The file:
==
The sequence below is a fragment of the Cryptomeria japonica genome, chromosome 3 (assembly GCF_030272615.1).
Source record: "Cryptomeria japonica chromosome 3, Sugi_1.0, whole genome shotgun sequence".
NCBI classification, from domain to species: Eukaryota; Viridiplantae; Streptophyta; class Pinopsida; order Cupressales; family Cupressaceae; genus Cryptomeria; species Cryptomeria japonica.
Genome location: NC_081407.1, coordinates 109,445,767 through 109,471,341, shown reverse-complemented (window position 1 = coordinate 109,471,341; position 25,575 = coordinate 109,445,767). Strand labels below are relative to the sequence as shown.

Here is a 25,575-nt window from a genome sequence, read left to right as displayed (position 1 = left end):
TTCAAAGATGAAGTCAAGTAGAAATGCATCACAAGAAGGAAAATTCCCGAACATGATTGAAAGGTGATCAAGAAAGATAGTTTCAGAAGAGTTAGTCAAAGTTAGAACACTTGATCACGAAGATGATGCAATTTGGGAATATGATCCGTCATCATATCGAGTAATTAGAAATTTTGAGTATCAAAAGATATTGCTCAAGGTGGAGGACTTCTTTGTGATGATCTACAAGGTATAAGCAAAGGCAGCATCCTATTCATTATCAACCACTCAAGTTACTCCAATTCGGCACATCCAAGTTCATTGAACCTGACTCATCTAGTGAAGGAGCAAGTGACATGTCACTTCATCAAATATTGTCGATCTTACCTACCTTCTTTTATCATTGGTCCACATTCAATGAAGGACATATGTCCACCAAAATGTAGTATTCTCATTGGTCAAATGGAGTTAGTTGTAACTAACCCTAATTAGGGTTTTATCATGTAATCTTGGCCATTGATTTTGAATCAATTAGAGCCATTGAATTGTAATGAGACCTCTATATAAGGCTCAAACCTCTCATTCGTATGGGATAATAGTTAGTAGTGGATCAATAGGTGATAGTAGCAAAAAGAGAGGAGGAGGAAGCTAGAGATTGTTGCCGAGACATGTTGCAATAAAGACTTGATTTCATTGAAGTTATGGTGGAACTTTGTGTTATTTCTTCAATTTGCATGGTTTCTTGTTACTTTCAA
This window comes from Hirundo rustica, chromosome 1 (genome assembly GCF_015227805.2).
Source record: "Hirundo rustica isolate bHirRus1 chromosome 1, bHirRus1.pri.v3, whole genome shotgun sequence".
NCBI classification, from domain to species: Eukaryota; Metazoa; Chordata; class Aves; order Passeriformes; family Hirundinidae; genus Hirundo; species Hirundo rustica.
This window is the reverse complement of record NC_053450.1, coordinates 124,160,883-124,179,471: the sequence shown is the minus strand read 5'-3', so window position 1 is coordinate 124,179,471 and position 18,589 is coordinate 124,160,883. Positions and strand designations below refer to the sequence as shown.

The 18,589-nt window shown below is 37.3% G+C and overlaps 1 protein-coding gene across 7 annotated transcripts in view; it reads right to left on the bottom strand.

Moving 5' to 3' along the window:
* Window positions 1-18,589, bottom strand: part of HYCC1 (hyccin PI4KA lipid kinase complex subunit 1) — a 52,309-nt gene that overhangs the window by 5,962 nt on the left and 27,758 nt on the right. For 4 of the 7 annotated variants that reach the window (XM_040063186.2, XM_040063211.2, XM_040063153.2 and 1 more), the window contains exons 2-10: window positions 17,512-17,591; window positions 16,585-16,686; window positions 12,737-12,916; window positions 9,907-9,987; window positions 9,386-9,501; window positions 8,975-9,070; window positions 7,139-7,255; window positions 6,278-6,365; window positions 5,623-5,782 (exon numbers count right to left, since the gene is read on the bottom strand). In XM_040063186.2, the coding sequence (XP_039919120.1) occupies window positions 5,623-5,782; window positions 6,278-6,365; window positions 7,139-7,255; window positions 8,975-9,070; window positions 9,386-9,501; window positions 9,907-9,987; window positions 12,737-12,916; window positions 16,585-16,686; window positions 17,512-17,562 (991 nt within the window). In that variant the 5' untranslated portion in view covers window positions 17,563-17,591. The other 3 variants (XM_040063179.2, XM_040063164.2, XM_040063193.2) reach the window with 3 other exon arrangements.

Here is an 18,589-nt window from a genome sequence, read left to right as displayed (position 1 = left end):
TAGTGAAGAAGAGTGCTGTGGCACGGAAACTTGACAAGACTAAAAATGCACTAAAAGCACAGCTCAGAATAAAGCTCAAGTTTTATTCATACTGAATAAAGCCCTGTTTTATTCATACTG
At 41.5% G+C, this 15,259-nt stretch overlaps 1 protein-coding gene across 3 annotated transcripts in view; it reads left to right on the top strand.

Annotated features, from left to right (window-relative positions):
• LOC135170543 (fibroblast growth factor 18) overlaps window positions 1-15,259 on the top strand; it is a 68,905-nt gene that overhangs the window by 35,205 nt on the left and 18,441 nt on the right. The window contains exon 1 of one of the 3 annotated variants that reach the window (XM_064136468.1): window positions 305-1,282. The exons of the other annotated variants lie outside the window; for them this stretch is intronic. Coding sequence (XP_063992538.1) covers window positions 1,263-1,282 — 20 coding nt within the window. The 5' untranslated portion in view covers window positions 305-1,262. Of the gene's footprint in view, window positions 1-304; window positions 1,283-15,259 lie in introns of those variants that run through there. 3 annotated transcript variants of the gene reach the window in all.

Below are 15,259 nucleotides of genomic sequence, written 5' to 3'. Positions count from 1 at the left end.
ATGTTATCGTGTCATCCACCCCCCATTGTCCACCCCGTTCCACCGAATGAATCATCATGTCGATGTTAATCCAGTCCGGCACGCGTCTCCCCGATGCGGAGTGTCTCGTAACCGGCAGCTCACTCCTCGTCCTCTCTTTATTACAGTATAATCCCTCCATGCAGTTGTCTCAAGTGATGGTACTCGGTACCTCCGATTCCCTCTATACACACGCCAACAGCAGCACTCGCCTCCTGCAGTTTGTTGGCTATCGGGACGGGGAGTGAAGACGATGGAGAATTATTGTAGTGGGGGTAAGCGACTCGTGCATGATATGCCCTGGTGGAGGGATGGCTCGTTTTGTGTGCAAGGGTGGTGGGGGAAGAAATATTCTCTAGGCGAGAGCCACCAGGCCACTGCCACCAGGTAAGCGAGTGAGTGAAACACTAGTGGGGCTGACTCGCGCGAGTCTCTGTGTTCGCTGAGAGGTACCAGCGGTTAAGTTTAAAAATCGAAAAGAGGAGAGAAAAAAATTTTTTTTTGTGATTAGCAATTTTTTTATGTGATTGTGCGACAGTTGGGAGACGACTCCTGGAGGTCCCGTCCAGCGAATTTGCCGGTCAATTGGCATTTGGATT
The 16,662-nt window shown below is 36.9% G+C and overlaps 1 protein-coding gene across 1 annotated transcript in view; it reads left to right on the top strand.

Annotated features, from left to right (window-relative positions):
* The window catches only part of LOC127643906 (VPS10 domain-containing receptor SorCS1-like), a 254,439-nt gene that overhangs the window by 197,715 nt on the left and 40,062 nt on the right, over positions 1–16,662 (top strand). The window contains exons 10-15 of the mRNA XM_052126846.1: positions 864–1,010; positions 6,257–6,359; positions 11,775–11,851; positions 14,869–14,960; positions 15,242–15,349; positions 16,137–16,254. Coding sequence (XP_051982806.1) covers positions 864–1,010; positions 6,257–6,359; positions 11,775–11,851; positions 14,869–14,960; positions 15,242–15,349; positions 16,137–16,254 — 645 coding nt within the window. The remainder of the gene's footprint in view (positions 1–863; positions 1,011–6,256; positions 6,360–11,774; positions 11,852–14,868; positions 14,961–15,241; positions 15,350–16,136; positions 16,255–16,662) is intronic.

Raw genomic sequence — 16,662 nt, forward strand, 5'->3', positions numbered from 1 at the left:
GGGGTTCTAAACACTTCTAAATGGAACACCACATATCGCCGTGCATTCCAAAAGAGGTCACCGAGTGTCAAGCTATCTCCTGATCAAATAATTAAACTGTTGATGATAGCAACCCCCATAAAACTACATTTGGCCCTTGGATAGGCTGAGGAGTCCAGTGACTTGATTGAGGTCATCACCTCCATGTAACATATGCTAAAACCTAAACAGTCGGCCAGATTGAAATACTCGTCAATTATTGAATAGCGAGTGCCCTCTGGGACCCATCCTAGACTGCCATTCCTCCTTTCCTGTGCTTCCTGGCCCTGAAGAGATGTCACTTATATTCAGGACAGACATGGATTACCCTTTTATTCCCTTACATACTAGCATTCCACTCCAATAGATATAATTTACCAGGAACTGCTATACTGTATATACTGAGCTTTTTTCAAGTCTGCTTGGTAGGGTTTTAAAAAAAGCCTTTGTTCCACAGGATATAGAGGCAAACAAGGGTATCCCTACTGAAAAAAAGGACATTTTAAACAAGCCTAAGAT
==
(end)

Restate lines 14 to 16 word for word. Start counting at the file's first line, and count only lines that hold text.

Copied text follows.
Here is an 18,589-nt window from a genome sequence, read left to right as displayed (position 1 = left end):
TAGTGAAGAAGAGTGCTGTGGCACGGAAACTTGACAAGACTAAAAATGCACTAAAAGCACAGCTCAGAATAAAGCTCAAGTTTTATTCATACTGAATAAAGCCCTGTTTTATTCATACTG
At 41.5% G+C, this 15,259-nt stretch overlaps 1 protein-coding gene across 3 annotated transcripts in view; it reads left to right on the top strand.